Route 102 – One man’s year-long journey……Day 17

  • By Jeremy Williams
  • 27/01/2015

To mark this momentous year for UK GAAP, I'm embarking on a mission to work my way through FRS 102, reading a portion on each working day of 2015 and writing a short blog entry on my thoughts and musings (be they few or many).

We're in section 10 and gazing mistily into the future...

DAY 17 (27 Jan)

Here's a question. When you go on a Mercia course and hear that a particular accounting standard has changed, do you ever think to yourself, 'I wonder if at some point in the future, that will impact any of my clients, and if so should we probably make pre-emptive disclosures in each of those companies' accounts?'

Of course you don't. You think instead, 'How long until the coffee break and will there be any chocolate biscuits?'

But here's an interesting prospect - para 10.13 says the following:

When an amendment to an FRS or FRC Abstract has an effect on the current period or any prior period, or might have an effect on future periods, an entity shall disclose the following:

(a) the nature of the change in accounting policy;

(b) for the current period and each prior period presented, to the extent practicable, the amount of the adjustment for each financial statement line item affected;

(c) the amount of the adjustment relating to periods before those presented, to the extent practicable; and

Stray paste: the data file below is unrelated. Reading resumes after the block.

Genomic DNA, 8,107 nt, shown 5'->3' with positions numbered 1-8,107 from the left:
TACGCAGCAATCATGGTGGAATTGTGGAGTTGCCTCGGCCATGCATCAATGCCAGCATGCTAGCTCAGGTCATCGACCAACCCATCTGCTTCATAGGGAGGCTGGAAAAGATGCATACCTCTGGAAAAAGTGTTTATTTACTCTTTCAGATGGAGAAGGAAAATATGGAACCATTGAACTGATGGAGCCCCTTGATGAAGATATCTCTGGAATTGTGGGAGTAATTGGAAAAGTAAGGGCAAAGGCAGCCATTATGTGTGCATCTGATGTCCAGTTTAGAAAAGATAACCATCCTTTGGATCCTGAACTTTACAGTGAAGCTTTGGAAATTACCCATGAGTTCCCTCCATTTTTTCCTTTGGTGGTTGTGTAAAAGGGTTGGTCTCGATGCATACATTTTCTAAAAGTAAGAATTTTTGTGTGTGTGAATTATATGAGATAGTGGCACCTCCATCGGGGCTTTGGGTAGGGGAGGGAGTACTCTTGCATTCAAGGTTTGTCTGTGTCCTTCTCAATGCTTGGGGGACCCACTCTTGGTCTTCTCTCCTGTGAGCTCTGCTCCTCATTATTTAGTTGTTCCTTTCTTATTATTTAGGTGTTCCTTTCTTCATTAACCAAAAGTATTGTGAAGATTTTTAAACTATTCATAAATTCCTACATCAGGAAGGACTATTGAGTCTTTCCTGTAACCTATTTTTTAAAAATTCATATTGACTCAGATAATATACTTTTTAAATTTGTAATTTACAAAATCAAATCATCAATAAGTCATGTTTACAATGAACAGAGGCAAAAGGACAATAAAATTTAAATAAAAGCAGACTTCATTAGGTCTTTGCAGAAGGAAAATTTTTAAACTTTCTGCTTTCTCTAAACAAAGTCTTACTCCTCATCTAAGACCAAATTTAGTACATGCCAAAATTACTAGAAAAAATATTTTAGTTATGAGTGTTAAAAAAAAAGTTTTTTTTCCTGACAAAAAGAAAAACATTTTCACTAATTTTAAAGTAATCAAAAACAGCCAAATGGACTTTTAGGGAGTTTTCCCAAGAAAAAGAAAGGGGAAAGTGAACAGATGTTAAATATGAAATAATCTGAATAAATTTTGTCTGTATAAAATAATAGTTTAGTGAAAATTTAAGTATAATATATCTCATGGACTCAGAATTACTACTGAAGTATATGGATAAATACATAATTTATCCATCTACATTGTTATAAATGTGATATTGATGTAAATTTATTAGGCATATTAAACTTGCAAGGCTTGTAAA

(d) an explanation if it is impracticable to determine the amounts to be disclosed in (b) or (c) above.

Now, it'd be easy to panic on reading this paragraph that (as can be the case under IFRS), FRS 102 requires disclosure of the effects of a standard that hasn't even been finalised yet. But that's not what it says - it refers to an amended standard (rather than an exposure draft).

But the point still stands that 10.13 requires us to describe the nature of policy changes even before they've actually resulted in changes to balances or transactions. It doesn't mean that we should include every conceivable accounting policy on the grounds that there's a tiny chance it might have a material impact in later years - that would be daft. But certainly, the rather dusty and hitherto untouched accounting policy note should be regularly reviewed and kept in step with the standards (which means we need to keep up with the changes).

Now that's an even better reason to go on Mercia courses than chocolate biscuits.

P.S. If you missed yesterday's instalment click here

You might also be interested in these…